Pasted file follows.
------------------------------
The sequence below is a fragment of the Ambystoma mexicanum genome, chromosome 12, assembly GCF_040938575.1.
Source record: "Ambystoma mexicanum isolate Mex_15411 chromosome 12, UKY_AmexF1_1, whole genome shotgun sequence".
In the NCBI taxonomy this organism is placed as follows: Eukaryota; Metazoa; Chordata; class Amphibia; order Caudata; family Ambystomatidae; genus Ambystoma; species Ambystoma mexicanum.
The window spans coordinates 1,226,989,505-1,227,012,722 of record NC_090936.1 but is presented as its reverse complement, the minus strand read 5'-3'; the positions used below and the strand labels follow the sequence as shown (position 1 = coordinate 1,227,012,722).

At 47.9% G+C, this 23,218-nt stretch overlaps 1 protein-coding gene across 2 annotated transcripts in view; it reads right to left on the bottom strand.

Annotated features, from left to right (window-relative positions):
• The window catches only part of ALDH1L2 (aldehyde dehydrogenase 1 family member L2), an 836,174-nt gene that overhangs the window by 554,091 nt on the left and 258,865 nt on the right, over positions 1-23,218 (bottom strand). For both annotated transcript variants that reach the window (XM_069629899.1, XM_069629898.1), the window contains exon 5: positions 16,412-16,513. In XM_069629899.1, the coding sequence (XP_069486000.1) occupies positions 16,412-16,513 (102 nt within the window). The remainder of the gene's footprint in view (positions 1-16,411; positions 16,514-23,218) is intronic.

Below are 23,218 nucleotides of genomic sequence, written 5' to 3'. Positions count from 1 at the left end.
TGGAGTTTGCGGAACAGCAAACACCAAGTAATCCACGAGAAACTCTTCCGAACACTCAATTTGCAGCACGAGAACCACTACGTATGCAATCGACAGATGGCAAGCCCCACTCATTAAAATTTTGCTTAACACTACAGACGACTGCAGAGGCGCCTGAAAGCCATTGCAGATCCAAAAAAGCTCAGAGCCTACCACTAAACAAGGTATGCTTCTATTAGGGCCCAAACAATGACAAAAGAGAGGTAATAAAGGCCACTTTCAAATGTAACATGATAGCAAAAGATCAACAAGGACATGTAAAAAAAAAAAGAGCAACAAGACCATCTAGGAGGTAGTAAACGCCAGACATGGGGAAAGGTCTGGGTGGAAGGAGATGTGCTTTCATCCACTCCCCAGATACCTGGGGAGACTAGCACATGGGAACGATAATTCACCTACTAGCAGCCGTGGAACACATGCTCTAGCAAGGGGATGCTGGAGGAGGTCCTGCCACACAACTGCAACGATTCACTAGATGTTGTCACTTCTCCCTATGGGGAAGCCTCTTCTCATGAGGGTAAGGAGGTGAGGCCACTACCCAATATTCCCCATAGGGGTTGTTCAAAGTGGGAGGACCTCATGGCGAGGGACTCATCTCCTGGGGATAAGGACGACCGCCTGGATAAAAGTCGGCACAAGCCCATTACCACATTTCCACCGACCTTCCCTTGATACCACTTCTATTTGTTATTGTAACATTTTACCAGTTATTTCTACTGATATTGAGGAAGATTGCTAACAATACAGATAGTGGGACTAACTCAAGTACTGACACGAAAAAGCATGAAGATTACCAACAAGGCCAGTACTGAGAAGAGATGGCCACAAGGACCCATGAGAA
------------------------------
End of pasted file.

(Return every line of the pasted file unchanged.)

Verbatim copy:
The sequence below is a fragment of the Ambystoma mexicanum genome, chromosome 12, assembly GCF_040938575.1.
Source record: "Ambystoma mexicanum isolate Mex_15411 chromosome 12, UKY_AmexF1_1, whole genome shotgun sequence".
In the NCBI taxonomy this organism is placed as follows: Eukaryota; Metazoa; Chordata; class Amphibia; order Caudata; family Ambystomatidae; genus Ambystoma; species Ambystoma mexicanum.
The window spans coordinates 1,226,989,505-1,227,012,722 of record NC_090936.1 but is presented as its reverse complement, the minus strand read 5'-3'; the positions used below and the strand labels follow the sequence as shown (position 1 = coordinate 1,227,012,722).

At 47.9% G+C, this 23,218-nt stretch overlaps 1 protein-coding gene across 2 annotated transcripts in view; it reads right to left on the bottom strand.

Annotated features, from left to right (window-relative positions):
• The window catches only part of ALDH1L2 (aldehyde dehydrogenase 1 family member L2), an 836,174-nt gene that overhangs the window by 554,091 nt on the left and 258,865 nt on the right, over positions 1-23,218 (bottom strand). For both annotated transcript variants that reach the window (XM_069629899.1, XM_069629898.1), the window contains exon 5: positions 16,412-16,513. In XM_069629899.1, the coding sequence (XP_069486000.1) occupies positions 16,412-16,513 (102 nt within the window). The remainder of the gene's footprint in view (positions 1-16,411; positions 16,514-23,218) is intronic.

Below are 23,218 nucleotides of genomic sequence, written 5' to 3'. Positions count from 1 at the left end.
TGGAGTTTGCGGAACAGCAAACACCAAGTAATCCACGAGAAACTCTTCCGAACACTCAATTTGCAGCACGAGAACCACTACGTATGCAATCGACAGATGGCAAGCCCCACTCATTAAAATTTTGCTTAACACTACAGACGACTGCAGAGGCGCCTGAAAGCCATTGCAGATCCAAAAAAGCTCAGAGCCTACCACTAAACAAGGTATGCTTCTATTAGGGCCCAAACAATGACAAAAGAGAGGTAATAAAGGCCACTTTCAAATGTAACATGATAGCAAAAGATCAACAAGGACATGTAAAAAAAAAAAGAGCAACAAGACCATCTAGGAGGTAGTAAACGCCAGACATGGGGAAAGGTCTGGGTGGAAGGAGATGTGCTTTCATCCACTCCCCAGATACCTGGGGAGACTAGCACATGGGAACGATAATTCACCTACTAGCAGCCGTGGAACACATGCTCTAGCAAGGGGATGCTGGAGGAGGTCCTGCCACACAACTGCAACGATTCACTAGATGTTGTCACTTCTCCCTATGGGGAAGCCTCTTCTCATGAGGGTAAGGAGGTGAGGCCACTACCCAATATTCCCCATAGGGGTTGTTCAAAGTGGGAGGACCTCATGGCGAGGGACTCATCTCCTGGGGATAAGGACGACCGCCTGGATAAAAGTCGGCACAAGCCCATTACCACATTTCCACCGACCTTCCCTTGATACCACTTCTATTTGTTATTGTAACATTTTACCAGTTATTTCTACTGATATTGAGGAAGATTGCTAACAATACAGATAGTGGGACTAACTCAAGTACTGACACGAAAAAGCATGAAGATTACCAACAAGGCCAGTACTGAGAAGAGATGGCCACAAGGACCCATGAGAA